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Cape Cod The Packet Lines

Before the coming of the railroad to Cape Cod almost all touch with the outside world was made by means of sailing packet lines. From almost every village of the inside shore of the Cape one or more of these lines were run.

Passengers and goods were carried by them to and from Boston. These lines were also run between Boston and Chatham but the usual way was to notify the villages on the outside of the Cape of the time of the arrival and departure of these vessels. This was done by putting up signals on some high place that could be seen by those living in these villages.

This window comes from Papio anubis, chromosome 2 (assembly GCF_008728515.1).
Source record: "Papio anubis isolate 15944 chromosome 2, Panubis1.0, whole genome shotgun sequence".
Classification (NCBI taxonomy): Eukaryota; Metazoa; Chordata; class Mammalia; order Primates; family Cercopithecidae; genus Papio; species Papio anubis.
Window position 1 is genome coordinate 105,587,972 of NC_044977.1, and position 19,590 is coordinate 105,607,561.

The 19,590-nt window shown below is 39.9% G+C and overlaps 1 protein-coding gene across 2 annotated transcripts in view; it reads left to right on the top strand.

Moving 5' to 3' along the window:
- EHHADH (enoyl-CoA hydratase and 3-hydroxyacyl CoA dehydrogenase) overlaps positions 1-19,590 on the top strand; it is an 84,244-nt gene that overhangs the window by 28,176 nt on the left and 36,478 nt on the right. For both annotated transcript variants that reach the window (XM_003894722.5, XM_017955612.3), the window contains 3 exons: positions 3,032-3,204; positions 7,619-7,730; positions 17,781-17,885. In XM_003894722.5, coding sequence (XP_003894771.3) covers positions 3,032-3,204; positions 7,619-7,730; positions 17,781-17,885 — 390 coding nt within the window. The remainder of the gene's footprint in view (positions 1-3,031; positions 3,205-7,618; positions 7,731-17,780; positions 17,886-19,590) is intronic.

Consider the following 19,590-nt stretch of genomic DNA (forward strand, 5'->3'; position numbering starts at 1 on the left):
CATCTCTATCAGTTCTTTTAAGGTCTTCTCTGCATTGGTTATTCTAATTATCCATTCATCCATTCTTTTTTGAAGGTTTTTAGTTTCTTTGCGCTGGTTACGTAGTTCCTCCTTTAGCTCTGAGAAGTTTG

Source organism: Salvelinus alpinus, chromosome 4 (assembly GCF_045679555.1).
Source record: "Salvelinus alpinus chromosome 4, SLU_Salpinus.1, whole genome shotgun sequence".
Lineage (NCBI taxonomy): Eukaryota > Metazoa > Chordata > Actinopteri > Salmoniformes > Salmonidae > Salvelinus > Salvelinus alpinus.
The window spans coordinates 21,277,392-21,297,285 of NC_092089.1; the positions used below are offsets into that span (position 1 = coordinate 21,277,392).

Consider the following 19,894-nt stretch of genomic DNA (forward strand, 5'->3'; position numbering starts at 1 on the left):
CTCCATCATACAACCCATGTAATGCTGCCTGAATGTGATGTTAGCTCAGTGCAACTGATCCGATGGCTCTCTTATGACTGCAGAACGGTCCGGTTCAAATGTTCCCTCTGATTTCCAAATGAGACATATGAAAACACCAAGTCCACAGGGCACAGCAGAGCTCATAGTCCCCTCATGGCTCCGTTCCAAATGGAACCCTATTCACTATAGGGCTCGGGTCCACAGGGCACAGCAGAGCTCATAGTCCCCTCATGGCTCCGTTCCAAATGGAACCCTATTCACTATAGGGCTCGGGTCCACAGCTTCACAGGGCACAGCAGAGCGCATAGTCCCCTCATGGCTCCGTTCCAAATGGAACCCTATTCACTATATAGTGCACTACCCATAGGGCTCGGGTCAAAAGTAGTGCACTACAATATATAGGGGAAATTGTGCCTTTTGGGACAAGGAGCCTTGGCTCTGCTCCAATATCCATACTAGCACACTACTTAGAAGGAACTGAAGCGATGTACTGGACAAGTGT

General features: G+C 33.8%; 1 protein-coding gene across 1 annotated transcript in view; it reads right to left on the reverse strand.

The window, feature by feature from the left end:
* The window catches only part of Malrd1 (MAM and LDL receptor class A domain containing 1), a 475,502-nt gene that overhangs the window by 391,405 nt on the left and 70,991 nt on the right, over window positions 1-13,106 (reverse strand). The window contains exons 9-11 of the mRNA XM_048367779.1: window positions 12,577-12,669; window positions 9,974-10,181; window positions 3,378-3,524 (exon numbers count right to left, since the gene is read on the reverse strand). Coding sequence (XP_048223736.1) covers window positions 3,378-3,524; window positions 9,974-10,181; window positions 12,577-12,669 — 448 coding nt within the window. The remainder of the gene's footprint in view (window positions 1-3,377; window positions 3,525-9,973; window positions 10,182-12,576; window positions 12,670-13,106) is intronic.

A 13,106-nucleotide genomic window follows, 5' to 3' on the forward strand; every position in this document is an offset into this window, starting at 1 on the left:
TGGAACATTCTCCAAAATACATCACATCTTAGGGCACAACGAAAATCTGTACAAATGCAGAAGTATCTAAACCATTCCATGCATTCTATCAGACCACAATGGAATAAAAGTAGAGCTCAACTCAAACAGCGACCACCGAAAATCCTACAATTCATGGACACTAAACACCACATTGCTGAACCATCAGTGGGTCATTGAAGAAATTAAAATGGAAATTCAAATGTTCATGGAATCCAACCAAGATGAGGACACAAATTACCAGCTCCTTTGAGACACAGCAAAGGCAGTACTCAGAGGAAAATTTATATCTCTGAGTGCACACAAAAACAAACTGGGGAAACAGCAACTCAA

The packet business was a profitable one. Those who made the most money sailed the best vessels. Speed and comfort for the passengers were prime factors and a good deal of rivalry existed among the owners, sailors and agents of these vessels.

One by one, as the iron tracks of the railroad reached down the Cape, these sailing packets were withdrawn. Provincetown was the last place in the country to have water communication daily with Boston. There was a daily steamer that ran between the two places but it finally went out of business when travel by rail and automobile became easier. Today the only passenger service by water between Boston and Provincetown runs during the summer months, mostly for tourist travel.

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Cape Cod
Posted by Cape Cod - (website) on 02/24/06
Categories: History
Keywords: history, maritime, packet lines, coastal trade, sailing


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